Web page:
Sharon Hayes is an American artist whose work often investigates the function of the individual voice within historical and political history. These voices are most commonly on the periphery, with this work focusing on female, black, and transgender voices. In My Little Corner of the World, Anyone Would Love You, focuses mainly on archival material of the lesbian and gay liberation, women’s liberation, and the conversation that evolved into transgender liberation between 1955-1977. This video installation provides a face to the very personal history left behind by these movements. By creating this work she reaches out to the community, not as a hero wanting to save them, but as an ally keen on hearing and appreciating their voices.
The title is a poetic gesture to the overall themes of the work. It is primarily a conversation with a historically oppressed group of people through the use of archival material. Hayes refuses to position her subjects as artifacts, a tendency often seen in the broader historical traditions of archiving. Instead, she hands us a mixture of personal narratives full of emotion and intention. The empathy, which is tough to find when dealing with textual writing and reading, Hayes creates by putting a face to the words. She masterfully places the peripheral history within the wider cultural values as well as their narrative in conjunction to a broader history.
The work focuses on the functionality of materials such as magazines, journals and newsletters; Hayes explores the purpose of individual writing and reading and how this plays into a larger political discourse and identity. By bringing archival materials into a more contemporary context, she is showing that the identity of these groups are still there, still wanting to be heard.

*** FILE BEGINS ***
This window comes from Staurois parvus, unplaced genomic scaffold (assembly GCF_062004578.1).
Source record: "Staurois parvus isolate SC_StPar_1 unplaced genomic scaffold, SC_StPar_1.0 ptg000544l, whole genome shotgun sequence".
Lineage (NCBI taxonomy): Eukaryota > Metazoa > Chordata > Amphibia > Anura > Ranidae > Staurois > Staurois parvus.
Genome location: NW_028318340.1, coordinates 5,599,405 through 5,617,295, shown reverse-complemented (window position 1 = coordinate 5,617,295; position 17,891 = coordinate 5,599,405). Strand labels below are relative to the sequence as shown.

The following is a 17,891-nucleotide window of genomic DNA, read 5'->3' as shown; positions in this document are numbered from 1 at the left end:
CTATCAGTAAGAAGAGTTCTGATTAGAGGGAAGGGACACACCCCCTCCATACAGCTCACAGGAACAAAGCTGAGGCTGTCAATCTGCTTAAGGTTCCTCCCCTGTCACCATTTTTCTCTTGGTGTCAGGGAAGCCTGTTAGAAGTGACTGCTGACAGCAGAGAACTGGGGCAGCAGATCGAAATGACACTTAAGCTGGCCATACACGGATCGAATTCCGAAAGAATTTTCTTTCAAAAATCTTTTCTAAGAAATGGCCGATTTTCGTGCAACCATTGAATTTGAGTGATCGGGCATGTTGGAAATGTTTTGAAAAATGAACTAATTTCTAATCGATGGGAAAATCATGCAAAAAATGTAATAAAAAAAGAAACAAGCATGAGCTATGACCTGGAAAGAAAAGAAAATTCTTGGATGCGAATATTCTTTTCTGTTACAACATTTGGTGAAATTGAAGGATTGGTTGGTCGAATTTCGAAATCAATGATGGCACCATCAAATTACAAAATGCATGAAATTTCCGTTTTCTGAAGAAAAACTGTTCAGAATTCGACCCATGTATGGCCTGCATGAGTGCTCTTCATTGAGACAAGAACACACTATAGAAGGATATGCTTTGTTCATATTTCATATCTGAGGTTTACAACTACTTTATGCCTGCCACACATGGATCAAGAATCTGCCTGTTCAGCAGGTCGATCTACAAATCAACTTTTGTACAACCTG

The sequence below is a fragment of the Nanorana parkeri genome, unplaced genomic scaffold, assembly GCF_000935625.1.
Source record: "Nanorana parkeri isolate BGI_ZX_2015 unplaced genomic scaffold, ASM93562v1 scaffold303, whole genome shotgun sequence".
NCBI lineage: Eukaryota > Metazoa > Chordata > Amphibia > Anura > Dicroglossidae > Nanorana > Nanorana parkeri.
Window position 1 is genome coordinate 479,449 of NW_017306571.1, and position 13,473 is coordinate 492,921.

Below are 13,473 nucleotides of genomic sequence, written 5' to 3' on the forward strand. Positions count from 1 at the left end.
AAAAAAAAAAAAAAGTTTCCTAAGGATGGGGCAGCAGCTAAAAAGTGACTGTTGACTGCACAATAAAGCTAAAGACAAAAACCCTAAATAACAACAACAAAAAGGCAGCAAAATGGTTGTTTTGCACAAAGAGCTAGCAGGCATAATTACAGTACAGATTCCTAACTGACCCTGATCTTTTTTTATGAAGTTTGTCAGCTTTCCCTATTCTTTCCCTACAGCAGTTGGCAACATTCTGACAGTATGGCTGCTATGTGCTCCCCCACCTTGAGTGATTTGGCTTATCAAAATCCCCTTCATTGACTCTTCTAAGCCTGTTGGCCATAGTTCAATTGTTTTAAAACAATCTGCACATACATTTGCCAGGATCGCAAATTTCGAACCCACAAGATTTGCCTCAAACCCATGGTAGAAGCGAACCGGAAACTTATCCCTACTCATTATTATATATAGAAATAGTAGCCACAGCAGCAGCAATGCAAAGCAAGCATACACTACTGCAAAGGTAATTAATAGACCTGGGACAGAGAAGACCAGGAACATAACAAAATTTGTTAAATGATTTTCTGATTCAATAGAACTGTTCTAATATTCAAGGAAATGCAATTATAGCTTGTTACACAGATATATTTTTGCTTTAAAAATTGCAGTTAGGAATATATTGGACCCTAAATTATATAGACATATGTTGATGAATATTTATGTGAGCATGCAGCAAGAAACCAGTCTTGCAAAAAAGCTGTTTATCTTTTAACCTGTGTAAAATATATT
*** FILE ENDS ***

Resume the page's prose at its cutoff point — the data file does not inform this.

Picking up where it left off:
The starkness of the rooms in relation to light directs all of your attention to the video, to the sounds and words that are being played out in front of you. This also means that the presence of this group is unavoidable within the space. This is done with purpose, as Hayes focuses on feminine visibility, something so often held back in favour of a more masculine viewpoint in broader history and within notable archival material.
The rooms link in their subject matter, showing a continuous exploration of all the different identities that make up these liberation groups. Most importantly, Hayes shows the complexities within the movements. She presents intricate ways of being in the community and perceiving it. She champions the archival format and shows the significance of the history, the fight and the struggles that these people have gone through. What I particularly loved was that each person shown was clearly individual; they did not adhere to particular tropes or assumptions about the community.
This exhibition presents various faces to a group so often left in the shadows, where their stories and historical texts are usually left out of broader cultural history. Hayes demonstrates that although these groups have been marginalised their issues are not buried. The mix of subtlety, curation, and the engaging content coalesce to make this work so successful in its intentions.
The exhibition runs from 8 October- 4 December 2016.